Is this guy really going to be our kick return man? (Photo by Elsa/Getty Images)
I don't think there has been this much excitement and anticipation surrounding Patriots training camp since Randy Moss joined the team five years ago. There's just something in the air this year that has me more amped than usual for preseason to start; Tom Brady has more weapons than he has ever had, the infusion of youth and talent on the defensive side of the ball has all kinds of potential, Josh McDaniels is back calling the plays on offense, and some of the positional battles that are about to take place should be an absolute blast to watch. And of those positional battles, I think at this point the majority of them have already been covered to death, even though camp hasn't even started yet.
All eyes have been on the receiver position since late February, trying to figure out who are locks, who is on the bubble, and who will be on the outside looking in when all is said and done. We will all be watching the Patriots backfield, looking to see whether Stevan Ridley or Shane Vereen emerges as the team's primary running back, and what role veteran Joseph Addai will be able to play with the team. We'll even be scrutinizing the backup quarterbacks, monitoring Ryan Mallett's progress from year one to year two and whether the team will showcase Brian Hoyer enough to draw interest from potential suitors. There are players to pay attention to on the injury front, and what the final offensive line will look like at this point is anybody's guess. There is a lot of excitement surrounding the rookies, but questions still remain as to whether or not the team did enough to address its defensive woes last season. There is also always one player that seems to come out of nowhere during training camp and goes on to not only make the team, but become a solid contributor to the Patriots throughout the year. A lot of people are high on undrafted rookie Brandon Bolden. Others seem to think that Nate Ebner will end up becoming a stud.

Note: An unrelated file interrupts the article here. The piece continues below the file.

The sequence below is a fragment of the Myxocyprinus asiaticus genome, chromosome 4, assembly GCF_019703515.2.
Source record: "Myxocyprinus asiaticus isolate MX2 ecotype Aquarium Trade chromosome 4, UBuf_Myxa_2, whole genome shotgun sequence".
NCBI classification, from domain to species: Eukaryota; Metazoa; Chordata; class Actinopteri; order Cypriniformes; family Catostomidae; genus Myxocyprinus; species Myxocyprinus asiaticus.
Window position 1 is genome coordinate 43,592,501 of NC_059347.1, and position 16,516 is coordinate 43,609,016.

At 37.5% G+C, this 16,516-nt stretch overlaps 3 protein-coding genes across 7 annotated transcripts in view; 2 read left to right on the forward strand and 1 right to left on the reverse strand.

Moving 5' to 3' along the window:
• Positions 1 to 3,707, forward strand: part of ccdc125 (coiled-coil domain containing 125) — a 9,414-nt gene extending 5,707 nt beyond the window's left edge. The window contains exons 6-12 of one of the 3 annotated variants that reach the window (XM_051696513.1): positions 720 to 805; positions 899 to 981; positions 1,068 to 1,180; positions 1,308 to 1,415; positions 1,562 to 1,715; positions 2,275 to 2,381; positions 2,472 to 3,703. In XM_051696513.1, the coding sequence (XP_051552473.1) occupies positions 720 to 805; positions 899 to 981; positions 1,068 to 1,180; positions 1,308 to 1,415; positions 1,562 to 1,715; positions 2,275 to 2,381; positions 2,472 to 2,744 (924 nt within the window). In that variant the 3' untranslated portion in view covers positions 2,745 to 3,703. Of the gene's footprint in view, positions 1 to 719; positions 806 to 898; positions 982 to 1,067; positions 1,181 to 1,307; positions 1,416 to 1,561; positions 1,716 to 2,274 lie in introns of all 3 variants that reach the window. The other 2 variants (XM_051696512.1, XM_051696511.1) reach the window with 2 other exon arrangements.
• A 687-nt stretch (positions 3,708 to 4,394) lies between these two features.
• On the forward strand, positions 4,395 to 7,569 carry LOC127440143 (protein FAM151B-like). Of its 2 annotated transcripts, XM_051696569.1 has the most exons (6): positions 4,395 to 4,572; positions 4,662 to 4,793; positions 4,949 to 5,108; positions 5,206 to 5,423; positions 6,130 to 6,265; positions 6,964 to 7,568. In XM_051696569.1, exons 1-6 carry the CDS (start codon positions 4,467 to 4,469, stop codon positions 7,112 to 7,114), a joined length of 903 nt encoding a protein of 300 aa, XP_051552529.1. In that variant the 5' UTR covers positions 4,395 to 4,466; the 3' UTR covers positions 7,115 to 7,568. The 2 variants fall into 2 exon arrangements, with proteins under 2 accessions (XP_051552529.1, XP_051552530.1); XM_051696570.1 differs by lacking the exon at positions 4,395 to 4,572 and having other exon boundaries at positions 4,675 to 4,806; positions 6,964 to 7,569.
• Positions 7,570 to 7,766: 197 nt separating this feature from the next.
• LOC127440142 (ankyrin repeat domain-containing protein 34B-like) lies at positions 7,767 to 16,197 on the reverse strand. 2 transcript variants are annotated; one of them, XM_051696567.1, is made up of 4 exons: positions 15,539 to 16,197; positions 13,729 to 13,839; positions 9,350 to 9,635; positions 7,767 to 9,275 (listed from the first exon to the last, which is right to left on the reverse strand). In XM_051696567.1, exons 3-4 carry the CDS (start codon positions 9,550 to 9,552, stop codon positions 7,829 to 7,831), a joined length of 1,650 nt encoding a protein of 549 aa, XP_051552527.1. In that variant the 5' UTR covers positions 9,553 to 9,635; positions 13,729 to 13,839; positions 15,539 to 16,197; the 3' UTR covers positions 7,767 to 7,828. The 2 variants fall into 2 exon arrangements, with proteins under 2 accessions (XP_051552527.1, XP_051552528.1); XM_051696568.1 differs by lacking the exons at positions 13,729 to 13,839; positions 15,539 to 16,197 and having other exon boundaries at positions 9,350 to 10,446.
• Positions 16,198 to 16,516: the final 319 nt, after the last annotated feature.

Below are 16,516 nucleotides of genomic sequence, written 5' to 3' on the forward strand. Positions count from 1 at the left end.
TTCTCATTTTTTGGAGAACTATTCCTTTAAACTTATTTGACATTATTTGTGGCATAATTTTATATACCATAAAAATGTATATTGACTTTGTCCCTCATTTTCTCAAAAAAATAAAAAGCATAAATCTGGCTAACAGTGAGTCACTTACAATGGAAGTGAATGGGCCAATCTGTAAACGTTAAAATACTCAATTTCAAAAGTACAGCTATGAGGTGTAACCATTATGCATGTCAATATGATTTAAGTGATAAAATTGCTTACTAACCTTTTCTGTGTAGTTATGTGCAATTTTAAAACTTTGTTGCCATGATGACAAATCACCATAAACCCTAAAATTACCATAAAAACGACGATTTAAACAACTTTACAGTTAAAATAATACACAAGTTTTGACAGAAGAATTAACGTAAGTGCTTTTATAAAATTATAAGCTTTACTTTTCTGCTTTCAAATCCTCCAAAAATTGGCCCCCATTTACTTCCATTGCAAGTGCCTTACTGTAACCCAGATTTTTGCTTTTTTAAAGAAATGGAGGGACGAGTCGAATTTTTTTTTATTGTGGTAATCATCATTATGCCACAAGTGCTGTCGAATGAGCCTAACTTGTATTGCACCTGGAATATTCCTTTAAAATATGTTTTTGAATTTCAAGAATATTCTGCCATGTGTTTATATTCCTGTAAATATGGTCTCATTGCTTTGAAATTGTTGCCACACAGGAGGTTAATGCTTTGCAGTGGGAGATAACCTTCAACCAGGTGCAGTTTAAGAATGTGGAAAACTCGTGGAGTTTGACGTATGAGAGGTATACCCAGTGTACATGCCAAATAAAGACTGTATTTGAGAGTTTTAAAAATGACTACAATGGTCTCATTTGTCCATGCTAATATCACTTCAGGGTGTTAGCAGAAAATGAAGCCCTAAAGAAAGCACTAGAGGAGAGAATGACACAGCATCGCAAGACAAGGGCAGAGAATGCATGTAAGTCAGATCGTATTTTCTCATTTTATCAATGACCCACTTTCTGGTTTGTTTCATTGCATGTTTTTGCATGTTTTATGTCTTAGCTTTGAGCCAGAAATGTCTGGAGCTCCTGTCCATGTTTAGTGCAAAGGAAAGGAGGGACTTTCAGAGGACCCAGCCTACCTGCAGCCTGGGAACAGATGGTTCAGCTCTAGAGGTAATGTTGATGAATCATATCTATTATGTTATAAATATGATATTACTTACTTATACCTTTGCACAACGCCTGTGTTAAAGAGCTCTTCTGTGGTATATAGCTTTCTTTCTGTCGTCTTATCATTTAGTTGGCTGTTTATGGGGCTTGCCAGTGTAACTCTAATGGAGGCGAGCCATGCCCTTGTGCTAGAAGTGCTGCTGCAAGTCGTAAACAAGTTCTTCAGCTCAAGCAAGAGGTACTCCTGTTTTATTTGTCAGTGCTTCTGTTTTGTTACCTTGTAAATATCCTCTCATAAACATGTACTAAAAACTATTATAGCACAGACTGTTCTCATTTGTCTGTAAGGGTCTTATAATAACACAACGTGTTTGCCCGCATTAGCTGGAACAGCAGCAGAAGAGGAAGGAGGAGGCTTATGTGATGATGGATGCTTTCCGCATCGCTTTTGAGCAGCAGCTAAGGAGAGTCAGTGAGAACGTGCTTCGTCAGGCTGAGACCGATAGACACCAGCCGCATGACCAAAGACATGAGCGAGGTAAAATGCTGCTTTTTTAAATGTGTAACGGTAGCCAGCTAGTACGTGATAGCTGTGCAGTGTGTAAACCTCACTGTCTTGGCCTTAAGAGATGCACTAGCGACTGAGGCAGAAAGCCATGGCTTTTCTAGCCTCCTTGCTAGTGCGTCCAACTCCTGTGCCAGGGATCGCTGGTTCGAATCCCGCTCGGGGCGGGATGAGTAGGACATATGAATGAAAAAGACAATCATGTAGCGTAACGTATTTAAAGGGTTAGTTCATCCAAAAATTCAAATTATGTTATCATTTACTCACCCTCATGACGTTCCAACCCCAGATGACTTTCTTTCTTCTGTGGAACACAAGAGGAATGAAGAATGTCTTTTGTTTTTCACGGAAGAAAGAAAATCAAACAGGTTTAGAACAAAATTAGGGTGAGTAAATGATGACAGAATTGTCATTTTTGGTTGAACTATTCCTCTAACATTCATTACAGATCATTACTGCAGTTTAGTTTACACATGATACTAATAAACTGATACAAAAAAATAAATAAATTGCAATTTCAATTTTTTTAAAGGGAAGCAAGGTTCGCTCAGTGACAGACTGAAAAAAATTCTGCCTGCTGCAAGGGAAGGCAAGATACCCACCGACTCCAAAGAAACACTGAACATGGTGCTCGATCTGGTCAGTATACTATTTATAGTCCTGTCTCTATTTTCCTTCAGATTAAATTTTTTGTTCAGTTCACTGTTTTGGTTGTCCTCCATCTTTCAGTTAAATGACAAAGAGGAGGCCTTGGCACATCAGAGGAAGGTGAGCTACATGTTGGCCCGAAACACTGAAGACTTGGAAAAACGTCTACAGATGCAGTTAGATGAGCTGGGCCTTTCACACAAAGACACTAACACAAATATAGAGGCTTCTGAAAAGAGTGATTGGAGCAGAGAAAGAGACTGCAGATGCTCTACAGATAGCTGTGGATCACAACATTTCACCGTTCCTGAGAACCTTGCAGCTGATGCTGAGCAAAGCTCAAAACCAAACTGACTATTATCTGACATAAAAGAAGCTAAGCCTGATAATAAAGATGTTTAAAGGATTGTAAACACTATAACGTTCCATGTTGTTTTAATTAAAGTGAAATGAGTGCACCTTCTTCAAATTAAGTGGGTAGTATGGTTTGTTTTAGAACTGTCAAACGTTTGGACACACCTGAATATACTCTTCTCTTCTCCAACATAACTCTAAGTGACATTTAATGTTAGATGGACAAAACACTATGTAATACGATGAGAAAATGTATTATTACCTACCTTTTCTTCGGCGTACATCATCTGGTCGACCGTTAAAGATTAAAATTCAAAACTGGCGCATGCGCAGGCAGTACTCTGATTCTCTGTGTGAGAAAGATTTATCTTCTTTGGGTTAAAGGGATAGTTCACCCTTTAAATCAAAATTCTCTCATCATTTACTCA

But those questions have already been asked more times than I care to remember, and I'm sure we're going to hear plenty about them all from every angle once training camp officially gets underway. Today I wanted to briefly mention some of the preseason storylines that haven't been getting as much attention as others, but should still be incredibly interesting and fairly crucial to the team's development.
Base Offense. Training camp definitely isn't the best place to get a line on what kind of base offense a team is going to be running, as this is the time to try out multiple formations and schemes in order to evaluate talent and see what works and what doesn't. However, I'm definitely going to be keeping an eye on whether we see one type of formation more than others and what seems to have the most success against the defense. In their 2007 preseason, New England operated a good deal out of the spread formation, which is primarily what they used to shatter the NFL record books that season. If the Patriots experiment with a lot of larger sets with 2 tight ends, a running back, and a fullback, it could be a good indicator of a return to the ground came in Foxoboro. Which leads quite nicely into:
The Fullback Battle. I'm as excited as anybody to see what happens between Ridley and Vereen in training camp and how the New England backfield is going to play out. I don't want to lose sight of the fullback battle, though, because this position could really be the X factor in terms of Belichick's inclination to buck NFL trends and zig when everyone else zags. Very few teams employ a fullback anymore as the league continues to heavily favor the pass, but having a solid blocker in the backfield can really open things up in both the running game and the mid-to-deep range passing game. As I mentioned before, I think that his versatility and his previous connection with Josh McDaniels makes the job Spencer Larsen's to lose at this point. However, Tony Fiammetta is definitely a better pure fullback and is coming off of a much better season, so I don't think that this battle is as cut and dry as some would think. I know I'm looking forward to a lot of hard hits and training camp scuffles that result from each of these monsters blocking just a tad too hard for a practice situation.